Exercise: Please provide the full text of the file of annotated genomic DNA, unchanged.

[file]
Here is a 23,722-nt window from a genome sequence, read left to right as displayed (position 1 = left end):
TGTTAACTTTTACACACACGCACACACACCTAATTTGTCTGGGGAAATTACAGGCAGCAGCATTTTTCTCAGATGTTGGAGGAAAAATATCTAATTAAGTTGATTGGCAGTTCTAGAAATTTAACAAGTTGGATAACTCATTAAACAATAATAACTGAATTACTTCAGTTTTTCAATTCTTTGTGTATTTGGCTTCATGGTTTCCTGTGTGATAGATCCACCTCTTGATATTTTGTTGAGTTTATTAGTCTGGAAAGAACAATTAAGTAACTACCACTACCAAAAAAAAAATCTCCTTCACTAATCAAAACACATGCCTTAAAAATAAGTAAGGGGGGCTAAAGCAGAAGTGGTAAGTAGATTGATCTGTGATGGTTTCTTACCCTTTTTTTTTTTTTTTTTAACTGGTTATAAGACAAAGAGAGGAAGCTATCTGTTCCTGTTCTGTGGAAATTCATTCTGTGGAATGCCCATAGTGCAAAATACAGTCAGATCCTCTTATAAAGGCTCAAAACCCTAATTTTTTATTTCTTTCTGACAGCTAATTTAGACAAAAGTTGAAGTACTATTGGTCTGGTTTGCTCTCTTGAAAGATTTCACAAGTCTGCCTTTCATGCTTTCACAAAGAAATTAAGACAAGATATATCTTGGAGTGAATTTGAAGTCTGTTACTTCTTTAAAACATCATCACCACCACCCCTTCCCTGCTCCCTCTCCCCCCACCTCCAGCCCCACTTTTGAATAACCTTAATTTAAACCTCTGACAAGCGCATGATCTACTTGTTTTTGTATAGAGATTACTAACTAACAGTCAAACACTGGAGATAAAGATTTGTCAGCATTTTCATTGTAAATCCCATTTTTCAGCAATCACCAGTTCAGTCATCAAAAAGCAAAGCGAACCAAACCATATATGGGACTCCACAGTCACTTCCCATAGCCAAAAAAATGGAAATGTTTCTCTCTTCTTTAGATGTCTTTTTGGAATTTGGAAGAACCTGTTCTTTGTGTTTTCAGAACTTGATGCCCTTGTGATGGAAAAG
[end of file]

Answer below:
Here is a 23,722-nt window from a genome sequence, read left to right as displayed (position 1 = left end):
TGTTAACTTTTACACACACGCACACACACCTAATTTGTCTGGGGAAATTACAGGCAGCAGCATTTTTCTCAGATGTTGGAGGAAAAATATCTAATTAAGTTGATTGGCAGTTCTAGAAATTTAACAAGTTGGATAACTCATTAAACAATAATAACTGAATTACTTCAGTTTTTCAATTCTTTGTGTATTTGGCTTCATGGTTTCCTGTGTGATAGATCCACCTCTTGATATTTTGTTGAGTTTATTAGTCTGGAAAGAACAATTAAGTAACTACCACTACCAAAAAAAAAATCTCCTTCACTAATCAAAACACATGCCTTAAAAATAAGTAAGGGGGGCTAAAGCAGAAGTGGTAAGTAGATTGATCTGTGATGGTTTCTTACCCTTTTTTTTTTTTTTTTTAACTGGTTATAAGACAAAGAGAGGAAGCTATCTGTTCCTGTTCTGTGGAAATTCATTCTGTGGAATGCCCATAGTGCAAAATACAGTCAGATCCTCTTATAAAGGCTCAAAACCCTAATTTTTTATTTCTTTCTGACAGCTAATTTAGACAAAAGTTGAAGTACTATTGGTCTGGTTTGCTCTCTTGAAAGATTTCACAAGTCTGCCTTTCATGCTTTCACAAAGAAATTAAGACAAGATATATCTTGGAGTGAATTTGAAGTCTGTTACTTCTTTAAAACATCATCACCACCACCCCTTCCCTGCTCCCTCTCCCCCCACCTCCAGCCCCACTTTTGAATAACCTTAATTTAAACCTCTGACAAGCGCATGATCTACTTGTTTTTGTATAGAGATTACTAACTAACAGTCAAACACTGGAGATAAAGATTTGTCAGCATTTTCATTGTAAATCCCATTTTTCAGCAATCACCAGTTCAGTCATCAAAAAGCAAAGCGAACCAAACCATATATGGGACTCCACAGTCACTTCCCATAGCCAAAAAAATGGAAATGTTTCTCTCTTCTTTAGATGTCTTTTTGGAATTTGGAAGAACCTGTTCTTTGTGTTTTCAGAACTTGATGCCCTTGTGATGGAAAAG